Guidelines for tipping in Las Vegas
Because about a third of the resident population of Las Vegas are service providers in the tourist industry, there is no scarcity of people to tip. From the day you arrive until the day you depart, you will be interacting with porters, cabbies, valet-parking attendants, bellhops, waiters, maître d’s, dealers, bartenders, keno runners, housekeeping personnel, room service, and others.
Tipping is an issue that makes some travelers very uncomfortable. How much? When? To whom? Not leaving a tip when one is customary makes you feel inexperienced. Not knowing how much to tip makes you feel vulnerable and out of control. Is the tip you normally leave at home appropriate in Las Vegas?
The most important thing to bear in mind is that a tip is not automatic, nor is it an obligation. A tip is a reward for good service. Bad service may negate a tip for you. Here are our guidelines for tipping in Las Vegas:
|PORTERS A dollar a bag|
|CAB DRIVERS A lot depends on service and courtesy. For good service tip $5 or 15–20% of the total fare. If you are asking the cabbie to take you only a block or two, the fare will be small, but your tip should be large ($5) to make up for his wait in line and to partially compensate him for missing a better-paying fare. Add an extra dollar for a lot of luggage handling.|
|VALET PARKING Two dollars is correct if the valet is courteous and demonstrates some hustle. A dollar will do if the service is just OK. Only pay when you take your car out, not when you leave it. Because valet attendants pool their tips, both of the individuals who assist you (coming and going) will be taken care of. If the valet service is jammed, hand over a $10 or $20 to the person who takes your claim ticket and tell him you’d like the car brought up right away. You’ll be moved to the head of the line.|
|BELLMEN When a bellhop greets you at your car with a rolling cart and handles all of your bags, $5 is about right. The more luggage you carry yourself, of course, the less you should tip. Sometimes bellhops who handle only a small bag or two will put on a real performance when showing you your room. We had a bellhop in one hotel walk into our room, crank up the air-conditioner, turn on the TV, open the blinds, flick on the lights, flush the commode, and test the water pressure in the tub. Give us a break. We tipped the same as if he had simply opened the door and put our luggage in the room.|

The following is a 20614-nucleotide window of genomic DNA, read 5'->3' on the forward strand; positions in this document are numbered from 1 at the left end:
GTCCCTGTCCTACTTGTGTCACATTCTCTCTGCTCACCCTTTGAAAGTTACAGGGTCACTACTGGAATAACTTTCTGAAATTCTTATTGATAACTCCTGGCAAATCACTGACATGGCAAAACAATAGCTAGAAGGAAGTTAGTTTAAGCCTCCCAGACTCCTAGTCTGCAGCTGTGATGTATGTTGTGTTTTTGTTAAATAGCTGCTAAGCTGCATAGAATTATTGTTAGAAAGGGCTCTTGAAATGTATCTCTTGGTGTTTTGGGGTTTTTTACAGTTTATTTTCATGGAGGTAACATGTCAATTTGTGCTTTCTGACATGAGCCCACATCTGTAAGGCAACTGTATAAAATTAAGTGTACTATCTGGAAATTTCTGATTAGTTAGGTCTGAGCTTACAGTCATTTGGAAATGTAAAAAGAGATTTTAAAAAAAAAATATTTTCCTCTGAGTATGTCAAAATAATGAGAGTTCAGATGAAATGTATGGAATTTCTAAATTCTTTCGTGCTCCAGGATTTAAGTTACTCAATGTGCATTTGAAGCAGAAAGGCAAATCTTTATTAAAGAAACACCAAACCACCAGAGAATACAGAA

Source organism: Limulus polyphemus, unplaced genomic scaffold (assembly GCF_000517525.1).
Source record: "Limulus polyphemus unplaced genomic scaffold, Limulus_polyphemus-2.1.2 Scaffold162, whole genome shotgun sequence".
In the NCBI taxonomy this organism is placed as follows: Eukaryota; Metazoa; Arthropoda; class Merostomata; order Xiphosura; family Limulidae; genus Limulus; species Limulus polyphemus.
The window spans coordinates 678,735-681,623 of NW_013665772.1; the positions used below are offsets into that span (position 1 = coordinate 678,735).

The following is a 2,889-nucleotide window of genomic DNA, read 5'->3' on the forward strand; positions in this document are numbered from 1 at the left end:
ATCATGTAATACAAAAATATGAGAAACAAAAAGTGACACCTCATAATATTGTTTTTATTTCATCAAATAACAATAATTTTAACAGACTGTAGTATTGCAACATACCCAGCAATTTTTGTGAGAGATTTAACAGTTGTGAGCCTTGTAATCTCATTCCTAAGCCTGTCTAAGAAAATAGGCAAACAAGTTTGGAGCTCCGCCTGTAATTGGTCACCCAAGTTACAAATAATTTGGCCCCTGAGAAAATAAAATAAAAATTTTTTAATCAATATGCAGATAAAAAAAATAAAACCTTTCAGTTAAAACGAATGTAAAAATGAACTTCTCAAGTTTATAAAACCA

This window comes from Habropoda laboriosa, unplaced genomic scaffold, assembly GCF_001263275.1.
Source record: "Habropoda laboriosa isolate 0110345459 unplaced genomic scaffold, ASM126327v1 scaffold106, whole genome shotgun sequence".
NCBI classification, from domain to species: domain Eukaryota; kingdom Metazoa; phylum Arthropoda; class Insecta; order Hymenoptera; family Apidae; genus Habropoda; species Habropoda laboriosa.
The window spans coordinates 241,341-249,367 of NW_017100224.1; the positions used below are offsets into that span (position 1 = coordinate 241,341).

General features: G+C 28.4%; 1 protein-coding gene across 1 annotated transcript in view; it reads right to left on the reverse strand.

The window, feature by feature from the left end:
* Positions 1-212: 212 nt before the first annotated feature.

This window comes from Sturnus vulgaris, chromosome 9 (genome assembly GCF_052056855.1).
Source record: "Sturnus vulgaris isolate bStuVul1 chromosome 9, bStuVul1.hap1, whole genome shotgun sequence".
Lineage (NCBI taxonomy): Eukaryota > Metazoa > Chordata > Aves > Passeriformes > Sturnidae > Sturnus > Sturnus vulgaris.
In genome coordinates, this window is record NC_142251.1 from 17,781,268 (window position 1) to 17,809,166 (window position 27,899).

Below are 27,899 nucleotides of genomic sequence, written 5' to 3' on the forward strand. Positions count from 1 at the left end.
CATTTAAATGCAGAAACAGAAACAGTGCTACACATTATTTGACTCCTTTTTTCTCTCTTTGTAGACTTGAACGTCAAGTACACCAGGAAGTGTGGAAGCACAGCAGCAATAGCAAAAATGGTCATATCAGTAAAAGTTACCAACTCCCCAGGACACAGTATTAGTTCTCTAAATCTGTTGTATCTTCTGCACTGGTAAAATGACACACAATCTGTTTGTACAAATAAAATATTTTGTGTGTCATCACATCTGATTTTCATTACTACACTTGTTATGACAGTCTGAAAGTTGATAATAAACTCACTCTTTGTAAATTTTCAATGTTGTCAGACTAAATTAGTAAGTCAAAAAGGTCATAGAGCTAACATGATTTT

|WAITERS Whether in a coffee shop, a gourmet room, or ordering from room service, the standard gratuity for acceptable service is 15–20% of the total tab, before sales tax. At a self-serve buffet or brunch, it is customary to leave $3–$5 for the folks who bring your drinks and bus your dishes.|
|COCKTAIL WAITERS AND BARTENDERS Tip by the round. For two people, $1 a round; for more than two people, $2 a round. For a large group, use your judgment: Is everyone drinking beer or is the order long and complicated? In casinos where drinks are sometimes on the house, it is considered good form to tip the server $1 per round.|
|DEALERS AND SLOT ATTENDANTS If you are winning, it is a nice gesture to tip the dealer or place a small bet for him. How much depends on your winnings and on your level of play. With slot attendants, tip when they perform a specific service or you hit a jackpot. In general, unless other services are also rendered, it is not customary to tip change makers or cashiers.|
|KENO RUNNERS Tip if you have a winner or if the runner provides exceptional service. How much to tip will vary with your winnings and level of play.|
|SHOWROOM MAÎTRE D’S, CAPTAINS, AND SERVERS There is more to this than you might expect. If you are planning to take in a show, see our suggestions for tipping in Part 2, Entertainment and Nightlife (see pages 206–207).|
|HOTEL MAIDS On checking out, leave $3–$5 for each day you stayed (more if you’re really messy), providing the service was good.|
For more great tips on how to make your your Las Vegas a great experience check out the Unofficial Guide to Las Vegas.
Picture by Sam Pullara from San Francisco, CA, USA (Flickr) [CC BY 2.0], via Wikimedia Commons